Laura Yecies: Yeah, so we are a company that is working to really improving... people's bone health and focusing specifically on the problem of low bone density, osteopenia and osteoporosis. And osteopenia is an incredibly common problem, and we have over 50 million Americans suffering from low bone density.

Jon Speer: Yeah, I remember when I was a young child, I was growing, but I just remember my grandmother was shrinking. I don't remember how many inches she lost in her later years of life, but it's a real issue, isn't it?

Laura Yecies: Yeah, so half of all women will have a fracture from osteoporosis or osteopenia. That's more than heart attack, stroke, and breast cancer combined. And that shrinking is usually caused by vertebral compression fractures, so your spine holds you up tall, and if the vertebrae are compressing, you will shrink, and it's a big problem, causes a lot of pain. People have breathing and digestion problems because of their loss of height. And hip fractures, which, fortunately, are not as common as vertebral fractures, but they're quite common, have a 20 plus percent mortality rate.

Jon Speer: Yeah, man, it's those big issues that, as we get older and older and we start to get into nursing care and facilities of that nature, I've heard that hip fracture is also a very big issue because the recovery is so challenging and difficult, and not to mention loss of bone. I'm sure that complicates things a great deal.

Laura Yecies: Yeah, I mean, I'm not an orthopedist, but I would imagine that repairing the hip fracture on bones that are more hollow can't be very easy. But yeah, the recovery from hip fractures, a high percentage of people lose their independence. And if you walk around a nursing home, people are there, typically, for one of Alzheimer's or they had a hip fracture. I mean, that's not a hundred percent, but it's a pretty big percentage. And those are both really important problems, and we're excited to, hopefully, make a difference on the bone density one, and we're actually very optimistic about our ability to do so.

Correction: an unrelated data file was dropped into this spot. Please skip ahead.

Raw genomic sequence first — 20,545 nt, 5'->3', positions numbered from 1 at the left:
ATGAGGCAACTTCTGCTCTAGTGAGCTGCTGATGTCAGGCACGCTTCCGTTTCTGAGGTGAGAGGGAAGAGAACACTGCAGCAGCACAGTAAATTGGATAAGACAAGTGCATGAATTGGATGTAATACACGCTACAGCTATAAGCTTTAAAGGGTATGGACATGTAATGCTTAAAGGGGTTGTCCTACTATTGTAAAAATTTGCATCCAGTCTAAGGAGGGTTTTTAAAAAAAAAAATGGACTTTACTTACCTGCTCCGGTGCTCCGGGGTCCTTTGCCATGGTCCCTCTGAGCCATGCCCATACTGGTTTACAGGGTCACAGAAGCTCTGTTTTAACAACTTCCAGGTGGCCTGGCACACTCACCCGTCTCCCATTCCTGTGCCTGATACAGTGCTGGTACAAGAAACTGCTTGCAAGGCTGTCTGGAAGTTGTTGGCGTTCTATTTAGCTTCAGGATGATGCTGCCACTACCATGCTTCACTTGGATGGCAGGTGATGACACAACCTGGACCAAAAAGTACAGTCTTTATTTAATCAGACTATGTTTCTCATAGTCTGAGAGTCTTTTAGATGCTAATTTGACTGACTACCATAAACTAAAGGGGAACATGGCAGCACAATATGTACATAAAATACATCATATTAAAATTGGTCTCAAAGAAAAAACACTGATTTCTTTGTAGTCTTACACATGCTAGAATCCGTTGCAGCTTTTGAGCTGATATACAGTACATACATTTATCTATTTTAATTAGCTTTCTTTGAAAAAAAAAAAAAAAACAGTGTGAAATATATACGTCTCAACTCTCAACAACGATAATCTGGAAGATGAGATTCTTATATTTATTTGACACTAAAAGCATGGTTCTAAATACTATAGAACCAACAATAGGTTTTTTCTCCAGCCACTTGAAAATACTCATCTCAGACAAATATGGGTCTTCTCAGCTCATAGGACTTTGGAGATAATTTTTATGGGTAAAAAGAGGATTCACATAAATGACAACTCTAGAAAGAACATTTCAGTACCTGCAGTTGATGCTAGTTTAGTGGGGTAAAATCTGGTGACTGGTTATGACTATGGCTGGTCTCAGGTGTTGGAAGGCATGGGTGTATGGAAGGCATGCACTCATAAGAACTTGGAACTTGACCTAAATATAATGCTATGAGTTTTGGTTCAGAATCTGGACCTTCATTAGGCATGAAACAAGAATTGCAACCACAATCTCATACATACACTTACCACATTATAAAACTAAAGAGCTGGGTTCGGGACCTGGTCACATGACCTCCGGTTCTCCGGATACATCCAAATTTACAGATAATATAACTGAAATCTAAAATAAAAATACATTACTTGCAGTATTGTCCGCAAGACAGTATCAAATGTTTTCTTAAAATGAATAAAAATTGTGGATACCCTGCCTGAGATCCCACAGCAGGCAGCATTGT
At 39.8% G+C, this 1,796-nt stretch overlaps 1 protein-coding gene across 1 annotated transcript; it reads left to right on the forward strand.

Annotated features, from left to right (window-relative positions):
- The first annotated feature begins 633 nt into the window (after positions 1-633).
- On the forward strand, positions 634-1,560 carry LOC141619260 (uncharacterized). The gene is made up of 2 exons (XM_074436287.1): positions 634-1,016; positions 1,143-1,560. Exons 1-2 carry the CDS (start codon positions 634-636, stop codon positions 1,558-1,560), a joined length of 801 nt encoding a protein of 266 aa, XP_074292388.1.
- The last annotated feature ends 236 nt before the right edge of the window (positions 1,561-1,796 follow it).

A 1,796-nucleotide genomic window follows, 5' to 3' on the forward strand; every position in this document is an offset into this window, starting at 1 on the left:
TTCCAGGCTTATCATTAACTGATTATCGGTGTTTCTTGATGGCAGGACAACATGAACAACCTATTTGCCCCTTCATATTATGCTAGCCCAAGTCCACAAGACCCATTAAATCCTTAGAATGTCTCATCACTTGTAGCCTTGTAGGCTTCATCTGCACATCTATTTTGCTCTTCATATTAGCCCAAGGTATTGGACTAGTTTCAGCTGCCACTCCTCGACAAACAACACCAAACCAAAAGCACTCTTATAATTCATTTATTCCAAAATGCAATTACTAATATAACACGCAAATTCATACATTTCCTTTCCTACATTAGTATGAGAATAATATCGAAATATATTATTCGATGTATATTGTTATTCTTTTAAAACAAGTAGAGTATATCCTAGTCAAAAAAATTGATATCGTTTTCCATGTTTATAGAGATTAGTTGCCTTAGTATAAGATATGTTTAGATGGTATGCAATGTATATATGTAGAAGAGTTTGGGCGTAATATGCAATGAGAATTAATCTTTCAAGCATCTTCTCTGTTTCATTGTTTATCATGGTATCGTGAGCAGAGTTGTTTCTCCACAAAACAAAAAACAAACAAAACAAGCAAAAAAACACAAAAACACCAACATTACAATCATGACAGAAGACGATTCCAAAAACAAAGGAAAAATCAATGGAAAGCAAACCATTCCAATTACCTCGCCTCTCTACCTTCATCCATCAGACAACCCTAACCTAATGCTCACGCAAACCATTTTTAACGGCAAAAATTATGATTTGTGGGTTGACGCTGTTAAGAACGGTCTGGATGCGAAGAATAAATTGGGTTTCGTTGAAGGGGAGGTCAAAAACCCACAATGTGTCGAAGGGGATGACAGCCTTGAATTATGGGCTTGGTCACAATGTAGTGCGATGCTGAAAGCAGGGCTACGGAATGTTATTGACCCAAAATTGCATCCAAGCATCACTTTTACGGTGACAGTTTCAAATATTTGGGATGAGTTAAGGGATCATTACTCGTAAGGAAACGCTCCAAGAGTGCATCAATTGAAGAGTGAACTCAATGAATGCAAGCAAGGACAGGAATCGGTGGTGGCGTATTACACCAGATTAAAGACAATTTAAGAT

Jon Speer: Yeah, so tell us a little bit about the product that Bone Health has developed, because you're trying to get ahead of it. Before this becomes a problem, you're trying to prevent this from becoming an issue altogether, if I understand your product correctly.

Laura Yecies: That's correct. So we're, right now, running a clinical trial for postmenopausal women with osteopenia. So right after menopause, this loss of bone, which happens, essentially, your whole life after about age 35, accelerates. The hormonal changes of menopause lead the osteoclast, which remove bone, to go into hyper-drive, so this is a really important period of time. And right now, when someone has osteopenia, there's, essentially, no approved treatments. There are medications for osteoporosis, but given their side effects and the way they work, the indications for use of those medications are primarily for people with osteoporosis, so there aren't really medications that are indicated to use in the osteopenia period. So if you're diagnosed with osteopenia, typically, your doctor will say," Make sure you're getting enough calcium and vitamin D. The supplements, if you are already getting enough, are not proven to be helpful, and try to get high-impact exercise." And high-impact exercise, most people don't do. Walking is not high-impact exercise. Swimming and biking are not high-impact exercise. So if along the decades of your younger years, you messed up your knees or you aren't willing to do jumping jacks and things like that, you're probably not giving your bones enough stimulation to lessen the decline, so you're left with not much to do. You're really at a precipice, waiting to lose bone and become osteoporotic. And it'd be the equivalent of, you have very, very high cholesterol, we see your arteries getting narrower, but we're not going to do anything till you have a heart attack. So we're really motivated to find something that is safe, but shows efficacy, that people can start to use earlier. And based on our trial, we're hoping that people will use it once they have osteopenia, but I can imagine and hope that in the future, this can even be used before, if someone is at risk, to intervene earlier. But right now, we're focused on osteopenic stage.

Jon Speer: Yeah, and is this a heredity thing or not necessarily?